As ‘Hampshires’ the new regiment operated worldwide. In the 1914-18 War 36 battalions of the Regiment were raised of which 16 served in operations overseas. The Regiment was present on every battle front except West and East Africa. The years between the wars saw the two regular battalions carrying out ‘imperial policing’ duties throughout the world, the 1st Battalion spending from 1925-38 in India with two tours on the famous North-West Frontier, before moving to Palestine in 1938. The 2nd Battalion, after duty in the Rhineland Germany, North Russia, Ireland and Palestine went to France in 1939 returning via Dunkirk in 1940. The 1st Battalion moved from Palestine to the Western Desert, Malta, Sicily and Italy until brought home in late 1943 for the ‘D’ Day Normandy Landing, 6th June 1944. The 2nd Battalion and three Territorial Battalions (1st/4th, 2nd/4th and 5th) operated in North Africa, Italy and Greece during the war; whilst the 1st, after the D Day landings fought in France and Holland and the 7th Battalion operated from the Normandy beachhead through France, Holland and Germany to Berlin.

 

After the War many changes took place. The 1st and 2nd Battalions were amalgamated in 1948 to one battalion (1st) and the three Territorial battalions were similarly cut, later (1967) altogether! The 1st battalion served in North Africa (Cyrenaica) and Palestine in 1946 and 1947. The 1st Battalion undertook duties in West Germany until 1953 when it went to Malaya (1954-56) to take part in operations against the Communist Terrorists there. A further tour in West Germany followed Malaya. In 1960 the 1st Battalion was sent to the Caribbean for what many thought would be a ‘holiday’ tour, but which turned out to be anything but! The scattered locations of Jamaica, the Bahamas, British Guiana and British Honduras all gave major trouble at one time or another. Here mention must be made of the excellent National Servicemen who served in the Regiment from 1947 until 1962. These young men of the county proved to be outstanding soldiers in all respects and the Regiment was sad to lose them in 1962. Now, an all regular army by 1962, the regiment saw duty in West Germany, Cyprus, Hong Kong, Falklands and South Georgia, Borneo and, no less than eight operational tours in Northern Ireland returning to the UK to meet the trials of amalgamation, and it’s disappearance as an independent entity in 1992 after some 290 years of loyal service. But, in the minds of many, serving and retired, the Hampshires live on!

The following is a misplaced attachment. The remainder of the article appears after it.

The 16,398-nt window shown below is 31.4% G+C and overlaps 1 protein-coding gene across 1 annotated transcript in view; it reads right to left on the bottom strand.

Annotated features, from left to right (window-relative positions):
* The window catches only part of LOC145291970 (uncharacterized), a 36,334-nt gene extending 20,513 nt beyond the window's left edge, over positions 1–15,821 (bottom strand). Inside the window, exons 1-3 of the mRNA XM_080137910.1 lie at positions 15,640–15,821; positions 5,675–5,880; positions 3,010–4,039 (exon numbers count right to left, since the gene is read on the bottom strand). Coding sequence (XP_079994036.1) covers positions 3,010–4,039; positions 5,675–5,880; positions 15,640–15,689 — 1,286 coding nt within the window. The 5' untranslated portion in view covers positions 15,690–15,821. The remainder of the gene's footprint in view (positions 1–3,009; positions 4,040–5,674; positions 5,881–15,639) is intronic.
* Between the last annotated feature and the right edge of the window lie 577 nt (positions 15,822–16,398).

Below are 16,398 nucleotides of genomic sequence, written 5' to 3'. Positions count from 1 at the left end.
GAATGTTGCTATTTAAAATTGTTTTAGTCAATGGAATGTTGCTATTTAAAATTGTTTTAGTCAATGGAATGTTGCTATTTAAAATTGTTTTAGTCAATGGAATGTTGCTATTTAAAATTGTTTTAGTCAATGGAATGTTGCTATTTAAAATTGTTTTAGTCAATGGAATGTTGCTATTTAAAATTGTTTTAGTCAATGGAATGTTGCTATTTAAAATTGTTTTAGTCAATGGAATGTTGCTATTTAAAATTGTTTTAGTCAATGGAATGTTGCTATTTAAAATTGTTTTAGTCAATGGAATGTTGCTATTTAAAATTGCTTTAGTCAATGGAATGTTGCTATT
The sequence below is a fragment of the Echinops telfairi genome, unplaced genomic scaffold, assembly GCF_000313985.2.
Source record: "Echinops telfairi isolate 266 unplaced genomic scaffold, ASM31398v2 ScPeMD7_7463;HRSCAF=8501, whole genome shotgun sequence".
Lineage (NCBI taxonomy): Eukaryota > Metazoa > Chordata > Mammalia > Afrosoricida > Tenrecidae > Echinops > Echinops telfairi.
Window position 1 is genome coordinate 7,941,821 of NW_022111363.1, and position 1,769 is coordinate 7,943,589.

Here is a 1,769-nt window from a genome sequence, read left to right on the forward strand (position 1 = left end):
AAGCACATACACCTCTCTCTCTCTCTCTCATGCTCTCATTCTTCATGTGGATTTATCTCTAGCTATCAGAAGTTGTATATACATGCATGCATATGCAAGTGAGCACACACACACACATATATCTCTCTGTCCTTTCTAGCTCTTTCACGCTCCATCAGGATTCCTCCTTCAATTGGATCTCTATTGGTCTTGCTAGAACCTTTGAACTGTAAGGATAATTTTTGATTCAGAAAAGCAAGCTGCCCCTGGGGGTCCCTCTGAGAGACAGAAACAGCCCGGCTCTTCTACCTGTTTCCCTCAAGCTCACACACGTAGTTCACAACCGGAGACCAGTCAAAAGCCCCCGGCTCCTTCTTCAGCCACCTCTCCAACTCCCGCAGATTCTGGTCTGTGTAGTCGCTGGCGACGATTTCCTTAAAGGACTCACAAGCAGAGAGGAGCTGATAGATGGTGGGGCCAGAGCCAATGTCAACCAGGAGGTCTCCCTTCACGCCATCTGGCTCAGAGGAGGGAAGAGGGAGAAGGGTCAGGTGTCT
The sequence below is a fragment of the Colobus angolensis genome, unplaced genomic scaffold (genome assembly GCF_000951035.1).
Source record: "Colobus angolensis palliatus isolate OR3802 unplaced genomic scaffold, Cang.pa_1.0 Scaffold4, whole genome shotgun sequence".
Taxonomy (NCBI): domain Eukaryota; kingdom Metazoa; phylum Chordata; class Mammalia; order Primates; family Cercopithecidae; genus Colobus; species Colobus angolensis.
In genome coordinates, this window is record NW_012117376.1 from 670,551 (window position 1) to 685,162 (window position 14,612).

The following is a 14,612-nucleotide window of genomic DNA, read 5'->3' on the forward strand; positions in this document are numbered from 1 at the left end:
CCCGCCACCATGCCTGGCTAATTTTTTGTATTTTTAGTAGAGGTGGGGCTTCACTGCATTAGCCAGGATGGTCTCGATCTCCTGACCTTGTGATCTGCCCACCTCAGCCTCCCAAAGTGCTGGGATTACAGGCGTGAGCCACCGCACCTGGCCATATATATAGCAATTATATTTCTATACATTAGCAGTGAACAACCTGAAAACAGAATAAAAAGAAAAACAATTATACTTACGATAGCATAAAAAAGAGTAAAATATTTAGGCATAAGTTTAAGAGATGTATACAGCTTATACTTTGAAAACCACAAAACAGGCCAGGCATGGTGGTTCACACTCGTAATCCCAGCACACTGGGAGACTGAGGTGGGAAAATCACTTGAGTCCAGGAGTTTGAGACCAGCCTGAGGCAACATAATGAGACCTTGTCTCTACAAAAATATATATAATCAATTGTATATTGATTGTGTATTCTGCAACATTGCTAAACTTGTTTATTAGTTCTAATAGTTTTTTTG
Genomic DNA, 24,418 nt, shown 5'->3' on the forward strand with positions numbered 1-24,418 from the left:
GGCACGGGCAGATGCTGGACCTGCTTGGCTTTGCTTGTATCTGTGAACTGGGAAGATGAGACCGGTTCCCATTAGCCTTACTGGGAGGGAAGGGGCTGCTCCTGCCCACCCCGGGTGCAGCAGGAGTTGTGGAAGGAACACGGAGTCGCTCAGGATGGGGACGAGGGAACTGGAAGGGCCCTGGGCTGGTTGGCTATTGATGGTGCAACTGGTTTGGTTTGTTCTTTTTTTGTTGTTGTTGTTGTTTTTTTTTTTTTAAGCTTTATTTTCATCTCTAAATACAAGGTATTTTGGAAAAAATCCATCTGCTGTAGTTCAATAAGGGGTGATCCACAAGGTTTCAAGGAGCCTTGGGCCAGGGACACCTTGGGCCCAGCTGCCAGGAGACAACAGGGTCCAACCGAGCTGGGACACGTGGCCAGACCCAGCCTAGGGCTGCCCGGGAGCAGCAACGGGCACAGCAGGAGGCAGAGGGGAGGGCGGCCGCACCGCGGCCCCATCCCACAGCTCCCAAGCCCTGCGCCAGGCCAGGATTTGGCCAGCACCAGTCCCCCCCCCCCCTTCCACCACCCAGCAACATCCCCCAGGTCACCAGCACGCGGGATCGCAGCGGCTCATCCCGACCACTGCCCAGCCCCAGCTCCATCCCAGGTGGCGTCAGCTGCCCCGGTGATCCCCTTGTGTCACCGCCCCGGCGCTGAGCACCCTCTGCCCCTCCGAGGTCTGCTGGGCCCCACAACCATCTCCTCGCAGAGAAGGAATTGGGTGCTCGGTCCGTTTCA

Royal Green Jackets (Rifles) Museum